Health Care Database and Workflow in Clinical and IT Resources

Health Care Database and Workflow in Clinical and IT Resources

Health care requires computerized assistance to make evidence-based medicine increasingly possible. For instance, Electronic patient records (EPRs) can be based on well-established clinical standards to offer access to health data and align with Clinical Decision Support (CDSS). Secondary use of patient data, including data mining, may improve medical knowledge. This paper discusses how the logical understanding of the database contributes to the development of clinical resources and how workflows improve IT services in health care.

Health care databases are often developed to assess healthcare quality for a specific disease or health care system. These databases have become a crucial component in the global understanding and advancement of critical care. Medical practitioners, mainly through epidemiological studies, use primary administrative data to improve their knowledge of specific diseases (Martin, 2006). Furthermore, the creation of Simplified Acute Physiology and the APACHE score allowed the identification of risk-adjusted results for critical patients. Therefore, improving both health care effectiveness and efficiency.

The workflow involves automating the health care process to facilitate the transition of information and duties between medical professionals. The implementation of modern information technology in clinical practice is among the primary reasons why workflows are paramount to current medical practitioners. Workflow automates complex administrative procedures and enables healthcare staff to have room for real, potentially life-saving clinical processes (Good et al., 2004). Workflow management systems also manage differences that naturally occur in health services through interactions with several other workflow systems and environmental variables, thereby enhancing productivity.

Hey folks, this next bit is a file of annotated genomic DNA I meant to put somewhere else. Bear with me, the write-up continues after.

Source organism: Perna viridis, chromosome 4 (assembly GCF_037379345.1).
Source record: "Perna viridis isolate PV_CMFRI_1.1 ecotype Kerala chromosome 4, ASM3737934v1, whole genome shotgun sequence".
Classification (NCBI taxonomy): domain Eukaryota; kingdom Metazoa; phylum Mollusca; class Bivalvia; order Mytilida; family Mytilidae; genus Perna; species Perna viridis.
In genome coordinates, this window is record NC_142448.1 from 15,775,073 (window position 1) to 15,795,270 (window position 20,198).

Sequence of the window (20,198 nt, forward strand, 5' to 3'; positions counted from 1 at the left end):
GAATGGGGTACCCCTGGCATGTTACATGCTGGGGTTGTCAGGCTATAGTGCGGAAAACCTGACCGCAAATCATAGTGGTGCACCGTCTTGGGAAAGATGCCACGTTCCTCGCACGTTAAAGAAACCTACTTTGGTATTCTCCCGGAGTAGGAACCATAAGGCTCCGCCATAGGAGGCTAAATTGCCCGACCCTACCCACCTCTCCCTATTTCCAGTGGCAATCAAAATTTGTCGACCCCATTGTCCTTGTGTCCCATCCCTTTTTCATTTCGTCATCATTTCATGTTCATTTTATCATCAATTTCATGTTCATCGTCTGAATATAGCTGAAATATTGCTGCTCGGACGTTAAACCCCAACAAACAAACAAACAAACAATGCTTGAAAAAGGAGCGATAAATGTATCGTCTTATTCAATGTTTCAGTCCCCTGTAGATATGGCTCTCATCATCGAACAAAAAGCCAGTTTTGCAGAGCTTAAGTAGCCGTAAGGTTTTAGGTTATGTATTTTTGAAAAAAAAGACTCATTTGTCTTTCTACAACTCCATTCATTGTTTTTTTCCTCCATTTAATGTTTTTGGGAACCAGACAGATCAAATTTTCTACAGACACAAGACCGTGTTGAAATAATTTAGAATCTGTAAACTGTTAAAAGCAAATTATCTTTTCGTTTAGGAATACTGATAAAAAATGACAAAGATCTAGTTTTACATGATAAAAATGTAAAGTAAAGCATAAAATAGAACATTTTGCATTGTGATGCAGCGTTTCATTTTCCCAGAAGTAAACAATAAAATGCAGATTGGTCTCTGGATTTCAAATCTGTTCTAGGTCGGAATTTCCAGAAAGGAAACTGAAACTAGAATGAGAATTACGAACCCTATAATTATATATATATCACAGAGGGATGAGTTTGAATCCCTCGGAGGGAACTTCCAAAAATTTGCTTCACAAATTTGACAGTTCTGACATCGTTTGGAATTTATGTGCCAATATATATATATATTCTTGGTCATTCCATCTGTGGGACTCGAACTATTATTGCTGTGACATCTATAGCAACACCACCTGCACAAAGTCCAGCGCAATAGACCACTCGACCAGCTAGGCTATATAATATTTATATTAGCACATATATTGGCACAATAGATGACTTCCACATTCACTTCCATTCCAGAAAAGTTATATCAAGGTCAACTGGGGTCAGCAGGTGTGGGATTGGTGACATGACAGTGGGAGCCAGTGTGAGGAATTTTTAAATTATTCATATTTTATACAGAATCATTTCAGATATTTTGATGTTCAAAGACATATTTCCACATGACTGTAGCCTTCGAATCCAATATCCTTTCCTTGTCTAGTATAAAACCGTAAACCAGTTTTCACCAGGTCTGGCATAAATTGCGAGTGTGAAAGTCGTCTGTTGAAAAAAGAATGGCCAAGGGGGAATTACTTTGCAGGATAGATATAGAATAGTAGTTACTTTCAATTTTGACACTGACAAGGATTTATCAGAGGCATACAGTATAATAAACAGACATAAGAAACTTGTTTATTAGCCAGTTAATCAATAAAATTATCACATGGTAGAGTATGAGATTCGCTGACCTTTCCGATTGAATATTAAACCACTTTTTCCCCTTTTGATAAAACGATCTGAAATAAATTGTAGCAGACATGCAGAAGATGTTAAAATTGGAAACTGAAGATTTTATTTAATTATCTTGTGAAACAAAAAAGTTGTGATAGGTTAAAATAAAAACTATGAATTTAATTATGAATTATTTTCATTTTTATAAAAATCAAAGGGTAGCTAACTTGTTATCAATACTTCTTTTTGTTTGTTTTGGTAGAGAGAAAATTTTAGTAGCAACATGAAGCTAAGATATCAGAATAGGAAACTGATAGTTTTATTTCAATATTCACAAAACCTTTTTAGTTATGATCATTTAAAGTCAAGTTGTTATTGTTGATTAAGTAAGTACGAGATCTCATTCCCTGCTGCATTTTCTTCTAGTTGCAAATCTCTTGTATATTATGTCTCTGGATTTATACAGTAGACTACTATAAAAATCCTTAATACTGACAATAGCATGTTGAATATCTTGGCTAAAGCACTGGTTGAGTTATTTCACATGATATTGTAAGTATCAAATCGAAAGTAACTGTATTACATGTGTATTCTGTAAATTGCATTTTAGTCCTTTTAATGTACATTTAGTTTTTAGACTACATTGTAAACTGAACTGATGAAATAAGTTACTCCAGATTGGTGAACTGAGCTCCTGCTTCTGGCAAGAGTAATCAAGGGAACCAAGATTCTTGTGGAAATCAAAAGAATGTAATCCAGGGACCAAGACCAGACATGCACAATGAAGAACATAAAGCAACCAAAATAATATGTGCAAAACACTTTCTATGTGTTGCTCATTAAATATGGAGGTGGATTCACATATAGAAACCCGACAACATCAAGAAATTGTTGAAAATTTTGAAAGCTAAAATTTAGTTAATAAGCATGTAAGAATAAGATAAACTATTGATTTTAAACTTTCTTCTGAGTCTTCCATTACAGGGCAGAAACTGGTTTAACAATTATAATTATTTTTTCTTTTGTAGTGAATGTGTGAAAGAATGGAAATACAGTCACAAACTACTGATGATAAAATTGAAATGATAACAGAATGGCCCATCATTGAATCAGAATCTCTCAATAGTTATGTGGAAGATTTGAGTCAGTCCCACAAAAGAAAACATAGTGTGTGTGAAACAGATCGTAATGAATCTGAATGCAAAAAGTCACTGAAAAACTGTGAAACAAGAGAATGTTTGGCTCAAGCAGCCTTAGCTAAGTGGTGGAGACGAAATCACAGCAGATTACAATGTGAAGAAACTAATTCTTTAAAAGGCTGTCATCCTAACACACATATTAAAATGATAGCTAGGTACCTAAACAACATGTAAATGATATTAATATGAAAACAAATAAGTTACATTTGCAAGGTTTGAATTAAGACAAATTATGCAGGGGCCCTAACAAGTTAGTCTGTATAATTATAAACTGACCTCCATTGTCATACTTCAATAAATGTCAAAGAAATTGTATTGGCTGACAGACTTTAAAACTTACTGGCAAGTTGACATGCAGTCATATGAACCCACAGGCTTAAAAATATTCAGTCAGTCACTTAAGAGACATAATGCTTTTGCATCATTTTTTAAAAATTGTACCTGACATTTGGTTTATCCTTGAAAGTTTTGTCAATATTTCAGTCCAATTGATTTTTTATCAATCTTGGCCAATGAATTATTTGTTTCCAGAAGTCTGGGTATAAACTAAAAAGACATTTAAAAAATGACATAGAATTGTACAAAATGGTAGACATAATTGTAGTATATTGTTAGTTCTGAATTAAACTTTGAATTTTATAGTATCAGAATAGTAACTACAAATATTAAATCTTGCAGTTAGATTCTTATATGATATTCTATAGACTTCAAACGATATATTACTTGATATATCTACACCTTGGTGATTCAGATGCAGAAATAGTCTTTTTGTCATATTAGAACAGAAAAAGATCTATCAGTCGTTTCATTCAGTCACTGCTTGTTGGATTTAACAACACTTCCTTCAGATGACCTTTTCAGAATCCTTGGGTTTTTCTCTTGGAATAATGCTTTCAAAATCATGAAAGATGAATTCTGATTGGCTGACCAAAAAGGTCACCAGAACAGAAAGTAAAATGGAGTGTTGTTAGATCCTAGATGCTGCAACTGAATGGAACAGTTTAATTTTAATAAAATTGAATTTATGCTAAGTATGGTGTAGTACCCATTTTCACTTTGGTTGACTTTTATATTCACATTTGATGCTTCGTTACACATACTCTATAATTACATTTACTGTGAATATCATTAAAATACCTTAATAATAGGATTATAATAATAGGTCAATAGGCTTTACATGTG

Database understanding and workflow developments improve healthcare. The database holds data that can be useful in analyzing future disease patterns and healthcare services. Workflow analysis helps hospitals and health centers identify areas in which IT solutions can improve service quality.


Good, M., Cendan, J., Hartis, K., Lugrand, S., & Daly, T. (2004). Interdisciplinary Workflow

Assessment and Redesign Significantly Decreases Operating Room Turnover

Time. Anesthesiology101, A1372.

Martin, G. (2006). Epidemiology studies in critical care. Critical Care10(2), 1-2